Cut in annual non-concessional contributions
The annual non-concessional contributions cap will be reduced from $180,000 to $100,000. Non-concessional contributions are those made into SMSFs that are not included in the fund’s assessable income. This includes personal contributions made by members for which no income tax deduction is claimed as well as any excess concessional contributions for the financial year.
It is also worth noting that from 1 July, individuals with a balance of or in excess of $1.6 million prior to 30 June 2017 will no longer be eligible to make non-concessional contributions into the fund. If their total balance is between $1.4 million and $1.6 million, they may be eligible to make contributions, however, will be ineligible for the 3 year bring-forward of $300,000 next financial year.
What can you do? Those eligible for the bring-forward rule may want to take advantage of this and contribute up to their full three years’ worth on non-concessional contributions, which totals $540,000, as this will essentially be their last chance before the changes take place and the bring-forward cap is reduced to $300,000.
The removal of tax exemption for Transition to Retirement Income Streams
The Transition to Retirement measure allows those eligible to access their superannuation without needing to retire. The Transition to Retirement Income Stream (TRIS) is an account-based pension from which up to 10% of the balance may be drawn as income each year under certain circumstances. TRIS pensions have long been an attractive option as they offer tax-free earnings on the pension balance and concessionally taxed income. However, from 1 July, these pension accounts will be taxed at the standard accumulation phase superannuation tax rate of 15% as opposed to being tax-free.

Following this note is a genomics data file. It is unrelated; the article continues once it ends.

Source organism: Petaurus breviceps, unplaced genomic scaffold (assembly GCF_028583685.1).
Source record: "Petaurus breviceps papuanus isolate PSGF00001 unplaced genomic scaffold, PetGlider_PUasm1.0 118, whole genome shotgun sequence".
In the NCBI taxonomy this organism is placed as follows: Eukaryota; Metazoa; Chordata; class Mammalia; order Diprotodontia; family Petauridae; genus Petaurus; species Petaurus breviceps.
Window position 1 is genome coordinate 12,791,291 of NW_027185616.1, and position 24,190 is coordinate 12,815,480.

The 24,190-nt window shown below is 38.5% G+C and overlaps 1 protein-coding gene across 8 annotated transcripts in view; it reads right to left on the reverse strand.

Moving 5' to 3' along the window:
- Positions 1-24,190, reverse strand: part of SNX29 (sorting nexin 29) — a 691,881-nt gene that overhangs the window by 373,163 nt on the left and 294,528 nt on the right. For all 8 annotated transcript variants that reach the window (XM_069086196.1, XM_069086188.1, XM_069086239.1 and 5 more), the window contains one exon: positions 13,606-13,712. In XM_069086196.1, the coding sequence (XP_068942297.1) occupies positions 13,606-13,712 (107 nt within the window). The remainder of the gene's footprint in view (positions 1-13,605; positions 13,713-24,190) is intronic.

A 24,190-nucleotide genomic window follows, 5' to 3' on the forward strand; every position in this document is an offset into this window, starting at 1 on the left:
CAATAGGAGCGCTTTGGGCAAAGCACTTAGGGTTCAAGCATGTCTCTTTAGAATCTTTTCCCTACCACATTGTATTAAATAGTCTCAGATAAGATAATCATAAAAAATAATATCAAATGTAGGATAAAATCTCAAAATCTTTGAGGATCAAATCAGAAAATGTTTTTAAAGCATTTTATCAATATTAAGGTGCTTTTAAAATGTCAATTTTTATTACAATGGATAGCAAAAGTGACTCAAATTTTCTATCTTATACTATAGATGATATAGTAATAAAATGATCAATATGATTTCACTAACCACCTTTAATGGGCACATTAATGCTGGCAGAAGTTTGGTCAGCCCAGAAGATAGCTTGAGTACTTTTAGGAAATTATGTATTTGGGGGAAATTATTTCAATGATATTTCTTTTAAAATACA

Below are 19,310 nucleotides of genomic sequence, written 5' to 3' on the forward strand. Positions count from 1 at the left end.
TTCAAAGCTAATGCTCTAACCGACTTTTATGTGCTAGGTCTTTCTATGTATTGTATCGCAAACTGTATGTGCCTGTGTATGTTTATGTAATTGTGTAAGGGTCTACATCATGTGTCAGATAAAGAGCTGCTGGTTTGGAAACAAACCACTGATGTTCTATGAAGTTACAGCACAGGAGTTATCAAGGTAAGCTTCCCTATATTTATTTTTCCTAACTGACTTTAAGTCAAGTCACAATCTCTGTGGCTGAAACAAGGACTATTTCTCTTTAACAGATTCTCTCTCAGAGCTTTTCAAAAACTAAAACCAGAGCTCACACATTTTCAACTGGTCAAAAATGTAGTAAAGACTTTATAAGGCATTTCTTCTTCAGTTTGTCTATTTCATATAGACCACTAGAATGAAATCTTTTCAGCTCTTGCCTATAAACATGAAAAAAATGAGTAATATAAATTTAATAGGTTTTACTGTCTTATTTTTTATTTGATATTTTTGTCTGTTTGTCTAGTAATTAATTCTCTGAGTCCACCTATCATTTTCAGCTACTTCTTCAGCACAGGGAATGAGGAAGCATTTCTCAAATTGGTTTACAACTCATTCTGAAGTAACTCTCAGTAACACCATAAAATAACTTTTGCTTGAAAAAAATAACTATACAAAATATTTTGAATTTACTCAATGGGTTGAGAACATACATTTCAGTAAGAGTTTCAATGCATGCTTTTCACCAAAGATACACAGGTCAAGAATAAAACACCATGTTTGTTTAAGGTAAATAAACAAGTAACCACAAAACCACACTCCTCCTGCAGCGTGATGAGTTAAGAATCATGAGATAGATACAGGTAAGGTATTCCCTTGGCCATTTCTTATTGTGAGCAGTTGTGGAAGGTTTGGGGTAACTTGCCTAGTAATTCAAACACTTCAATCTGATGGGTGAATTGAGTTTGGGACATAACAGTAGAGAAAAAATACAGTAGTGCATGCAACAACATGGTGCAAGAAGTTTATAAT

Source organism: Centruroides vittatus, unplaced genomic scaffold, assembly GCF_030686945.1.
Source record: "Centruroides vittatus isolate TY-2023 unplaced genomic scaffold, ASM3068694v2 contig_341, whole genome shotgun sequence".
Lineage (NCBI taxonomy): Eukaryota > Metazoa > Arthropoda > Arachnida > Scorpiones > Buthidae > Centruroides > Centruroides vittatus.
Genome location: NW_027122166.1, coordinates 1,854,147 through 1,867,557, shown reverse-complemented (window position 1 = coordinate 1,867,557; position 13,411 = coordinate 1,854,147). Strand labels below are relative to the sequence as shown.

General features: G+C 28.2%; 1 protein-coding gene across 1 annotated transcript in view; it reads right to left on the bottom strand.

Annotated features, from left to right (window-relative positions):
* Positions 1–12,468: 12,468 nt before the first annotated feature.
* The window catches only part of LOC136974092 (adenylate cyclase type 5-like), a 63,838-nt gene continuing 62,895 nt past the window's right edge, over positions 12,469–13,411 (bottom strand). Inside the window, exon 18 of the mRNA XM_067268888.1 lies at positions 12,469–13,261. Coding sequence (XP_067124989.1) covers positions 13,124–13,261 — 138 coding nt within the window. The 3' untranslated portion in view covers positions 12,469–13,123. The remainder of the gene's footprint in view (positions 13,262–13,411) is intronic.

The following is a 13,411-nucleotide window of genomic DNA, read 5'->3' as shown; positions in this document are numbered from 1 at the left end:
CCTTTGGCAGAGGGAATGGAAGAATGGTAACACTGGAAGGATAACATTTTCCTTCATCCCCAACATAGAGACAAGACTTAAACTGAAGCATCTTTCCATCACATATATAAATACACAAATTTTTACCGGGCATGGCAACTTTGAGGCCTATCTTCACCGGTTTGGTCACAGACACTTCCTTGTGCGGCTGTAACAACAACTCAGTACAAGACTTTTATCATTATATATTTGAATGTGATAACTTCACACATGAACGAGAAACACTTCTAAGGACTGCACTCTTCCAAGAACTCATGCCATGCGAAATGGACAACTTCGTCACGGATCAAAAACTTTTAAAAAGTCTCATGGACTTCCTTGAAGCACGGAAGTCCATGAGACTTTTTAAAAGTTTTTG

What can you do? Despite the loss of tax-free earnings, there are cases where TRIS pension accounts may still be beneficial and tax-effective for super members. It would be worth seeking professional advice to determine if maintaining your TRIS pension account is still worthwhile, or if there is an alternative tax-effective strategy that could be used instead.
For a full list of the Government’s superannuation reforms, click here.
For self-managed superannuation fund trustees, we have put together a short questionnaire to walk you through your essential trustee responsibilities and help you assess whether your SMSF fund is up to scratch, or if you need a hand to make sure it is before 1 July 2017.
As always, our team of specialists are here if you need a hand going through these changes, assessing how they may affect you and how to maximise your superannuation in light of these changes. Please don’t hesitate to give us a call on (07) 3391 5055 or email us at firstname.lastname@example.org
Disclaimer: This article contains general information only and is not intended to constitute financial product advice. Any information provided or conclusions made, whether express or implied, do not take into account the investment objectives, financial situation and particular needs of an investor. It should not be relied upon as a substitute for professional advice.